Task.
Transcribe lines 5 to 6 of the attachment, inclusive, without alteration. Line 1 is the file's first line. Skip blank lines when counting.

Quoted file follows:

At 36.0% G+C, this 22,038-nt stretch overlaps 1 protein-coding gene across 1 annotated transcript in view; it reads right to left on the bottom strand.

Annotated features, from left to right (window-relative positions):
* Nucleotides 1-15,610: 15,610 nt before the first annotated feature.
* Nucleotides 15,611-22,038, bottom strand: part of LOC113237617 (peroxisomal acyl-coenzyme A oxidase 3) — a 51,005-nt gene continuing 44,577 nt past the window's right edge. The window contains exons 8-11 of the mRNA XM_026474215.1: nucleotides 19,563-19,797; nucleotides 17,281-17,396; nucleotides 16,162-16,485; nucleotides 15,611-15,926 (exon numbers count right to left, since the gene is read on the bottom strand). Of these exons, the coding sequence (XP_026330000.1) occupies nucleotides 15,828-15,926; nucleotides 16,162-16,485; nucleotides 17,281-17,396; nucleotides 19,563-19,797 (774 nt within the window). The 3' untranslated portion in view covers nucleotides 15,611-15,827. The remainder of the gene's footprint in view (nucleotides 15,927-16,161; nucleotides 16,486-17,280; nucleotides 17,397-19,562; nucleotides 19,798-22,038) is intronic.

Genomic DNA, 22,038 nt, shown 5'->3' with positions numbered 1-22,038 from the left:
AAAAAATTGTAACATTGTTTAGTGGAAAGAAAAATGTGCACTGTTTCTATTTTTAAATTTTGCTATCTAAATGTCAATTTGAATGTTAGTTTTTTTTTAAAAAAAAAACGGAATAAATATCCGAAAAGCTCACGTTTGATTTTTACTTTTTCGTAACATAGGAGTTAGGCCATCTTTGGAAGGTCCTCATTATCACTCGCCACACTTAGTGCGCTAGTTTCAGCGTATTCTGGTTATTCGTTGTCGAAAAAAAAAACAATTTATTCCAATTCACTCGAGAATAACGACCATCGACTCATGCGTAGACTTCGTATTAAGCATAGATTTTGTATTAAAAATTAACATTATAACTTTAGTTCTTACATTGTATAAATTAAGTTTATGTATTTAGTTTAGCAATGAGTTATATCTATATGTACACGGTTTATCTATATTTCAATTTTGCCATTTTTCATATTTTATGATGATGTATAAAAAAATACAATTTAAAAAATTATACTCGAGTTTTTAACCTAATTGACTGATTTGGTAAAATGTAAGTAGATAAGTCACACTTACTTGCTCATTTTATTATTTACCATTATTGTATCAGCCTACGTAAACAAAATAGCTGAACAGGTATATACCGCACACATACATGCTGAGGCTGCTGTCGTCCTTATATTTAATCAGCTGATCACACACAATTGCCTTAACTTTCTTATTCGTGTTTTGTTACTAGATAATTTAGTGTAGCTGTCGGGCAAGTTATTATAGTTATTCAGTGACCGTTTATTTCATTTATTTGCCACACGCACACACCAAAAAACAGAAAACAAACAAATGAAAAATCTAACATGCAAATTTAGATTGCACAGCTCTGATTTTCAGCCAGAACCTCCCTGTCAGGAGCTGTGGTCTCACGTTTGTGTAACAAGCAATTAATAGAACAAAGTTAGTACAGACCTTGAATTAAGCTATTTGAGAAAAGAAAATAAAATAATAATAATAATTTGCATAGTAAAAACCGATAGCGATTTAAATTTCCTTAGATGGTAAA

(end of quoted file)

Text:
Genomic DNA, 22,038 nt, shown 5'->3' with positions numbered 1-22,038 from the left:
AAAAAATTGTAACATTGTTTAGTGGAAAGAAAAATGTGCACTGTTTCTATTTTTAAATTTTGCTATCTAAATGTCAATTTGAATGTTAGTTTTTTTTTAAAAAAAAAACGGAATAAATATCCGAAAAGCTCACGTTTGATTTTTACTTTTTCGTAACATAGGAGTTAGGCCATCTTTGGAAGGTCCTCATTATCACTCGCCACACTTAGTGCGCTAGTTTCAGCGTATTCTGGTTATTCGTTGTCGAAAAAAAAAACAATTTATTCCAATTCACTCGAGAATAACGACCATCGACTCATGCGTAGACTTCGTATTAAGCATAGATTTTGTATTAAAAATTAACATTATAACTTTAGTTCTTACATTGTATAAATTAAGTTTATGTATTTAGTTTAGCAATGAGTTATATCTATATGTACACGGTTTATCTATATTTCAATTTTGCCATTTTTCATATTTTATGATGATGTATAAAAAAATACAATTTAAAAAATTATACTCGAGTTTTTAACCTAATTGACTGATTTGGTAAAATGTAAGTAGATAAGTCACACTTACTTGCTCATTTTATTATTTACCATTATTGTATCAGCCTACGTAAACAAAATAGCTGAACAGGTATATACCGCACACATACATGCTGAGGCTGCTGTCGTCCTTATATTTAATCAGCTGATCACACACAATTGCCTTAACTTTCTTATTCGTGTTTTGTTACTAGATAATTTAGTGTAGCTGTCGGGCAAGTTATTATAGTTATTCAGTGACCGTTTATTTCATTTATTTGCCACACGCACACACCAAAAAACAGAAAACAAACAAATGAAAAATCTAACATGCAAATTTAGATTGCACAGCTCTGATTTTCAGCCAGAACCTCCCTGTCAGGAGCTGTGGTCTCACGTTTGTGTAACAAGCAATTAATAGAACAAAGTTAGTACAGACCTTGAATTAAGCTATTTGAGAAAAGAAAATAAAATAATAATAATAATTTGCATAGTAAAAACCGATAGCGATTTAAATTTCCTTAGATGGTAAA